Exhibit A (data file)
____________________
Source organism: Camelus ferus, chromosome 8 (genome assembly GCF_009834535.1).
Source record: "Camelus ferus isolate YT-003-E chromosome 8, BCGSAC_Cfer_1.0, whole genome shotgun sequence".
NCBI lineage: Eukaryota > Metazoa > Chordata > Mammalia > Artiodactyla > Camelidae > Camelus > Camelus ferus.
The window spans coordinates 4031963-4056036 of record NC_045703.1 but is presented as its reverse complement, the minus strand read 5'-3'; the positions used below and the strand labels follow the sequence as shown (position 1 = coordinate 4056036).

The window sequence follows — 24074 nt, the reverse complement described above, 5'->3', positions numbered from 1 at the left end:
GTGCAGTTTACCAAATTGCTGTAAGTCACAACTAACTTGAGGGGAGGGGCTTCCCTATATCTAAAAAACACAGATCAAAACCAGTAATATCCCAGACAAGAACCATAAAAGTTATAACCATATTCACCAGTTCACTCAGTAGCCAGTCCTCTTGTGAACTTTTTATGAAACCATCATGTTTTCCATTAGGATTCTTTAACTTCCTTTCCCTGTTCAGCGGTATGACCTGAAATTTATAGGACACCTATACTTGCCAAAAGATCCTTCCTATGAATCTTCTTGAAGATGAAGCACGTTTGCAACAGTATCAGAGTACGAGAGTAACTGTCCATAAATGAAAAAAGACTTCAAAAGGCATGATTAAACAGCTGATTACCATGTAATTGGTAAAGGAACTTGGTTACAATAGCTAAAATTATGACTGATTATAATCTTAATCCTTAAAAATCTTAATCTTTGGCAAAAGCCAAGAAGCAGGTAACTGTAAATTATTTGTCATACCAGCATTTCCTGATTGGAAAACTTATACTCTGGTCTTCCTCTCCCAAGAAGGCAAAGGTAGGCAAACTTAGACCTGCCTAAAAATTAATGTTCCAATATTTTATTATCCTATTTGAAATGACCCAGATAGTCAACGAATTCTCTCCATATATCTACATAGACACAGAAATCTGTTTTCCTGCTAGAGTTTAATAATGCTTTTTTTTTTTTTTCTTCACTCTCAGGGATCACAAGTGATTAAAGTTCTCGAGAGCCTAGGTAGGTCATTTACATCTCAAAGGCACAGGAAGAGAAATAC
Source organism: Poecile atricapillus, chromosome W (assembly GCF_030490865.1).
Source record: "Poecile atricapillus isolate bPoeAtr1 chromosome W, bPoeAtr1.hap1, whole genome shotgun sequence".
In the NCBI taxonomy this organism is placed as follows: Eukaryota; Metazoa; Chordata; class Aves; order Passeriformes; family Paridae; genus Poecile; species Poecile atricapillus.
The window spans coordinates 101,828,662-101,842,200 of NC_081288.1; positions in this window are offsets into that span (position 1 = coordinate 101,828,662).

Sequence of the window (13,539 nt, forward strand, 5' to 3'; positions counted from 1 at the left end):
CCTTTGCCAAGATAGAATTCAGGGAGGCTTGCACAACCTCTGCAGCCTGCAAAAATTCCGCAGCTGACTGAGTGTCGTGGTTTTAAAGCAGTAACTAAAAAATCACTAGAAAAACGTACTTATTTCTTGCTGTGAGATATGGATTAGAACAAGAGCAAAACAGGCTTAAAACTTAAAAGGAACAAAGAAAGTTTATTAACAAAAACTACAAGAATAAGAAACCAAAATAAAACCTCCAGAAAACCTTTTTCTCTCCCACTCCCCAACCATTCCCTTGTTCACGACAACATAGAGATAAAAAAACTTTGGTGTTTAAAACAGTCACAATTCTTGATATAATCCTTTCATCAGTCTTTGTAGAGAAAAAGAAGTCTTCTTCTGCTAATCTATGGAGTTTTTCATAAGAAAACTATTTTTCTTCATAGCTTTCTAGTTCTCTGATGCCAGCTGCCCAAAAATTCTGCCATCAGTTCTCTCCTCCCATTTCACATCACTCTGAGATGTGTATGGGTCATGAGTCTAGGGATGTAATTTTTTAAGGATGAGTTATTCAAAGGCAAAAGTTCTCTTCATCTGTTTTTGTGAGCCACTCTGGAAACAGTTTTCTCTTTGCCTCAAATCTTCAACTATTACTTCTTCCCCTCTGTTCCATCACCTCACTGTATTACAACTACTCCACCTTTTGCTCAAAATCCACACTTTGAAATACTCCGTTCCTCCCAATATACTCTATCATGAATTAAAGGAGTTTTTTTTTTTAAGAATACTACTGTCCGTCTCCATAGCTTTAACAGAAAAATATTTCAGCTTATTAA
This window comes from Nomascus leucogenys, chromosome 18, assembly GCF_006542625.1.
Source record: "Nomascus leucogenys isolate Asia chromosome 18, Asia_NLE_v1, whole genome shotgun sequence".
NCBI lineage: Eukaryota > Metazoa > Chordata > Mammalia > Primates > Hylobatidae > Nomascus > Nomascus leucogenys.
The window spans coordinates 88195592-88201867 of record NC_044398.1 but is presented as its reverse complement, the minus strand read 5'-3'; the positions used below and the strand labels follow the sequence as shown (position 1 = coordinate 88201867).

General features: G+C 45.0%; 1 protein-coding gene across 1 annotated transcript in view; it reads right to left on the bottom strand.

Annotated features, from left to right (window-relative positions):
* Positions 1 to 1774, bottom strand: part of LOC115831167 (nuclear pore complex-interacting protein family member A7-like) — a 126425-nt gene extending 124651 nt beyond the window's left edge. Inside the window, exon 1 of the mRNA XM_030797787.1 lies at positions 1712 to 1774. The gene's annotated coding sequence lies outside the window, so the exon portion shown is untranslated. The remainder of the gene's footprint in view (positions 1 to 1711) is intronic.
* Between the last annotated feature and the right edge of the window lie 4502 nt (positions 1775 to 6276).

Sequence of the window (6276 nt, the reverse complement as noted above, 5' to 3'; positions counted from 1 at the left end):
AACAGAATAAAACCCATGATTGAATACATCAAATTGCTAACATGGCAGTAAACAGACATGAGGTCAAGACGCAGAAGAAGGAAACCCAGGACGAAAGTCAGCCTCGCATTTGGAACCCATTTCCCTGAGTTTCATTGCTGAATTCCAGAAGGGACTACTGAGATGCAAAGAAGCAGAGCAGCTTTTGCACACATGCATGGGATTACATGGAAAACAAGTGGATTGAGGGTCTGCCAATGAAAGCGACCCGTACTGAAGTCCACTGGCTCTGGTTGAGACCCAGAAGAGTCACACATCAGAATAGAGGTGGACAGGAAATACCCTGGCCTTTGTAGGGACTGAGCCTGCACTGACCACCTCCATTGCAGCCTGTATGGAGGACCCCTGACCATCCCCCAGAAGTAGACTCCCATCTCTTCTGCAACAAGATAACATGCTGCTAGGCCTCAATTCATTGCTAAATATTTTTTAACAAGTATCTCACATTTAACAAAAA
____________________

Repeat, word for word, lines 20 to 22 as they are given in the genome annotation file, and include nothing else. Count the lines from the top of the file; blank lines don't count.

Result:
* Between the last annotated feature and the right edge of the window lie 4502 nt (positions 1775 to 6276).

Sequence of the window (6276 nt, the reverse complement as noted above, 5' to 3'; positions counted from 1 at the left end):
AACAGAATAAAACCCATGATTGAATACATCAAATTGCTAACATGGCAGTAAACAGACATGAGGTCAAGACGCAGAAGAAGGAAACCCAGGACGAAAGTCAGCCTCGCATTTGGAACCCATTTCCCTGAGTTTCATTGCTGAATTCCAGAAGGGACTACTGAGATGCAAAGAAGCAGAGCAGCTTTTGCACACATGCATGGGATTACATGGAAAACAAGTGGATTGAGGGTCTGCCAATGAAAGCGACCCGTACTGAAGTCCACTGGCTCTGGTTGAGACCCAGAAGAGTCACACATCAGAATAGAGGTGGACAGGAAATACCCTGGCCTTTGTAGGGACTGAGCCTGCACTGACCACCTCCATTGCAGCCTGTATGGAGGACCCCTGACCATCCCCCAGAAGTAGACTCCCATCTCTTCTGCAACAAGATAACATGCTGCTAGGCCTCAATTCATTGCTAAATATTTTTTAACAAGTATCTCACATTTAACAAAAA